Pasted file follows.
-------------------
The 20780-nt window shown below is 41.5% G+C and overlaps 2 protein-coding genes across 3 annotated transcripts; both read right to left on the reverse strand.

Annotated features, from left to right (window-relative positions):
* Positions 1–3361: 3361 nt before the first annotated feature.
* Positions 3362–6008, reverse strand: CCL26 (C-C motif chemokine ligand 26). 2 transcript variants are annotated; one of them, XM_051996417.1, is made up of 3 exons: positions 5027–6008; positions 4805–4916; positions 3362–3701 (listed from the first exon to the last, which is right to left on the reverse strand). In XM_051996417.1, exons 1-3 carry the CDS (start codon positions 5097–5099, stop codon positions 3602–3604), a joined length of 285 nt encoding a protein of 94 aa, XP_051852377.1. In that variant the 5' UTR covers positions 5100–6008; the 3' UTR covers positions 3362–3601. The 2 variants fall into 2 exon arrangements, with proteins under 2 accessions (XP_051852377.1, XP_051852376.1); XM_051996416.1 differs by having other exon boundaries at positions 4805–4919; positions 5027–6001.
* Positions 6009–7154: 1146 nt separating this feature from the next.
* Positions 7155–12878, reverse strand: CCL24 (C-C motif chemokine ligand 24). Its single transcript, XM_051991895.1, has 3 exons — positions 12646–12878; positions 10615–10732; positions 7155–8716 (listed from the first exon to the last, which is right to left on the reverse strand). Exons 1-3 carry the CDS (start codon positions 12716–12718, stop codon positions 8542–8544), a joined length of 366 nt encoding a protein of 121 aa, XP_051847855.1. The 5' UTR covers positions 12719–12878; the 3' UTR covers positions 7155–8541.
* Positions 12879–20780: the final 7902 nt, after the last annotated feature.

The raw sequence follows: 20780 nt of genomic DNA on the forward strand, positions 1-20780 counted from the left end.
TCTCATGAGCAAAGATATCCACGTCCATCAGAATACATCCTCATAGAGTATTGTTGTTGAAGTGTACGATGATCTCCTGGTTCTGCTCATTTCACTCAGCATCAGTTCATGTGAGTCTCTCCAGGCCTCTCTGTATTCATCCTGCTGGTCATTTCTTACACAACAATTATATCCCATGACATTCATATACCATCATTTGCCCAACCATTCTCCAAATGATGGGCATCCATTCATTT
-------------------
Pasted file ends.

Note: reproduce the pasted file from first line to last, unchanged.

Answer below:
The 20780-nt window shown below is 41.5% G+C and overlaps 2 protein-coding genes across 3 annotated transcripts; both read right to left on the reverse strand.

Annotated features, from left to right (window-relative positions):
* Positions 1–3361: 3361 nt before the first annotated feature.
* Positions 3362–6008, reverse strand: CCL26 (C-C motif chemokine ligand 26). 2 transcript variants are annotated; one of them, XM_051996417.1, is made up of 3 exons: positions 5027–6008; positions 4805–4916; positions 3362–3701 (listed from the first exon to the last, which is right to left on the reverse strand). In XM_051996417.1, exons 1-3 carry the CDS (start codon positions 5097–5099, stop codon positions 3602–3604), a joined length of 285 nt encoding a protein of 94 aa, XP_051852377.1. In that variant the 5' UTR covers positions 5100–6008; the 3' UTR covers positions 3362–3601. The 2 variants fall into 2 exon arrangements, with proteins under 2 accessions (XP_051852377.1, XP_051852376.1); XM_051996416.1 differs by having other exon boundaries at positions 4805–4919; positions 5027–6001.
* Positions 6009–7154: 1146 nt separating this feature from the next.
* Positions 7155–12878, reverse strand: CCL24 (C-C motif chemokine ligand 24). Its single transcript, XM_051991895.1, has 3 exons — positions 12646–12878; positions 10615–10732; positions 7155–8716 (listed from the first exon to the last, which is right to left on the reverse strand). Exons 1-3 carry the CDS (start codon positions 12716–12718, stop codon positions 8542–8544), a joined length of 366 nt encoding a protein of 121 aa, XP_051847855.1. The 5' UTR covers positions 12719–12878; the 3' UTR covers positions 7155–8541.
* Positions 12879–20780: the final 7902 nt, after the last annotated feature.

The raw sequence follows: 20780 nt of genomic DNA on the forward strand, positions 1-20780 counted from the left end.
TCTCATGAGCAAAGATATCCACGTCCATCAGAATACATCCTCATAGAGTATTGTTGTTGAAGTGTACGATGATCTCCTGGTTCTGCTCATTTCACTCAGCATCAGTTCATGTGAGTCTCTCCAGGCCTCTCTGTATTCATCCTGCTGGTCATTTCTTACACAACAATTATATCCCATGACATTCATATACCATCATTTGCCCAACCATTCTCCAAATGATGGGCATCCATTCATTT